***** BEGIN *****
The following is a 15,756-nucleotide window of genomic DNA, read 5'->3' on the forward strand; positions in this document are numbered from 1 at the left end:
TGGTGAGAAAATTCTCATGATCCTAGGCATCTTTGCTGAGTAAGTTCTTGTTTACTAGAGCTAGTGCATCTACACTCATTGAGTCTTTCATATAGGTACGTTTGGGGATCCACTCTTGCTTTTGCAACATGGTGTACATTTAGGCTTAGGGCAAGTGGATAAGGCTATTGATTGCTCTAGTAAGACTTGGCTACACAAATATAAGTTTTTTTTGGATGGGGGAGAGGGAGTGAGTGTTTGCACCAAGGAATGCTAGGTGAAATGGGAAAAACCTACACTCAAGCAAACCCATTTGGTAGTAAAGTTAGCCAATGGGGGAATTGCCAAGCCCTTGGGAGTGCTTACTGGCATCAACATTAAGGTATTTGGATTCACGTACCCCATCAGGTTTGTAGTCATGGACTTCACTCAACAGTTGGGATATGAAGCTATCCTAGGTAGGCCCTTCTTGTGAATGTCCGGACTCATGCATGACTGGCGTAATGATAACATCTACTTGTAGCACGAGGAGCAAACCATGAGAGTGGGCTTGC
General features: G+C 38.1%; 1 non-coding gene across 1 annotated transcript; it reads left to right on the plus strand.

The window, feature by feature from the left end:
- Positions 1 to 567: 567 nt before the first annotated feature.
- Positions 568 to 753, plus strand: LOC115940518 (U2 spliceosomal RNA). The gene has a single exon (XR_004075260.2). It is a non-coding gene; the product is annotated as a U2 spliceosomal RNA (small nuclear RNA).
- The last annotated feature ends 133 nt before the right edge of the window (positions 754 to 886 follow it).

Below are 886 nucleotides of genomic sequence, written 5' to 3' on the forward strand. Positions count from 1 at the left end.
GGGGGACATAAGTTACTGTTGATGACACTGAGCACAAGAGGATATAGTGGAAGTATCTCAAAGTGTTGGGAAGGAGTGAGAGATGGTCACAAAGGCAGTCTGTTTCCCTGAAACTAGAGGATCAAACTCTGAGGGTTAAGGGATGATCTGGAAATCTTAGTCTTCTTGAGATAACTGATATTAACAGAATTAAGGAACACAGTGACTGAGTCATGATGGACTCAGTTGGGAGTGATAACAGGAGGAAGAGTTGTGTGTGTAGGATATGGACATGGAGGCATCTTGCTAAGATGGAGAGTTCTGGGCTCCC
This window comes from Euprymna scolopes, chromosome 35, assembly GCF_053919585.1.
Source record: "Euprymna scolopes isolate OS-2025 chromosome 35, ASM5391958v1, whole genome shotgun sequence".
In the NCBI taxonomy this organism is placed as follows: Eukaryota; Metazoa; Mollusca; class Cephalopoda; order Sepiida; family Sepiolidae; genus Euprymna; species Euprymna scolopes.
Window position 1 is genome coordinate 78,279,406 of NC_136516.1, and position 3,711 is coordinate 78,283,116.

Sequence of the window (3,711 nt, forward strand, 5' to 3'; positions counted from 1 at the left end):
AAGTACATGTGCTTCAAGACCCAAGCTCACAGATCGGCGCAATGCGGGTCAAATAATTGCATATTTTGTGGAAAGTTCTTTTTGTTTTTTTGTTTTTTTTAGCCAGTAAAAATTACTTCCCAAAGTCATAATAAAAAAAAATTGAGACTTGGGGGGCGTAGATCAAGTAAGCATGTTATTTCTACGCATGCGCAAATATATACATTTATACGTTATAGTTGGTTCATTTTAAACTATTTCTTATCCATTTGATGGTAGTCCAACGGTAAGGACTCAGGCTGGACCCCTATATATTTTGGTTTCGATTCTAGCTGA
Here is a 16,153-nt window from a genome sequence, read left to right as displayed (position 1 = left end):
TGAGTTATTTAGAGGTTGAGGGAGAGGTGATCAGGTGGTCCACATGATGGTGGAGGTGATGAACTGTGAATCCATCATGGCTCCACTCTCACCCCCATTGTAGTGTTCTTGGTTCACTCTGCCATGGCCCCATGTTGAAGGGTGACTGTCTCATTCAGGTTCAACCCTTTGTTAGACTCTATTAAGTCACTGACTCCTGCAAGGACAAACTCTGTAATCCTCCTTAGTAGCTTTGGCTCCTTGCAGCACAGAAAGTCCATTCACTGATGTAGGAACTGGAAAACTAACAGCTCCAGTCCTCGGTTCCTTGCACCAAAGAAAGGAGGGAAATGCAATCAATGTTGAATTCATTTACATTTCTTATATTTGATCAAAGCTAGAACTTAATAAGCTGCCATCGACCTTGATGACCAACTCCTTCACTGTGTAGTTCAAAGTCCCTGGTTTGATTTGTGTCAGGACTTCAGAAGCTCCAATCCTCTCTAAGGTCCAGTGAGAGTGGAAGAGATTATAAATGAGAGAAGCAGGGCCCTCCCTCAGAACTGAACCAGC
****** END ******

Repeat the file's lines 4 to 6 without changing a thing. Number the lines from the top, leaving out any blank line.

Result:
The window, feature by feature from the left end:
- Positions 1 to 567: 567 nt before the first annotated feature.
- Positions 568 to 753, plus strand: LOC115940518 (U2 spliceosomal RNA). The gene has a single exon (XR_004075260.2). It is a non-coding gene; the product is annotated as a U2 spliceosomal RNA (small nuclear RNA).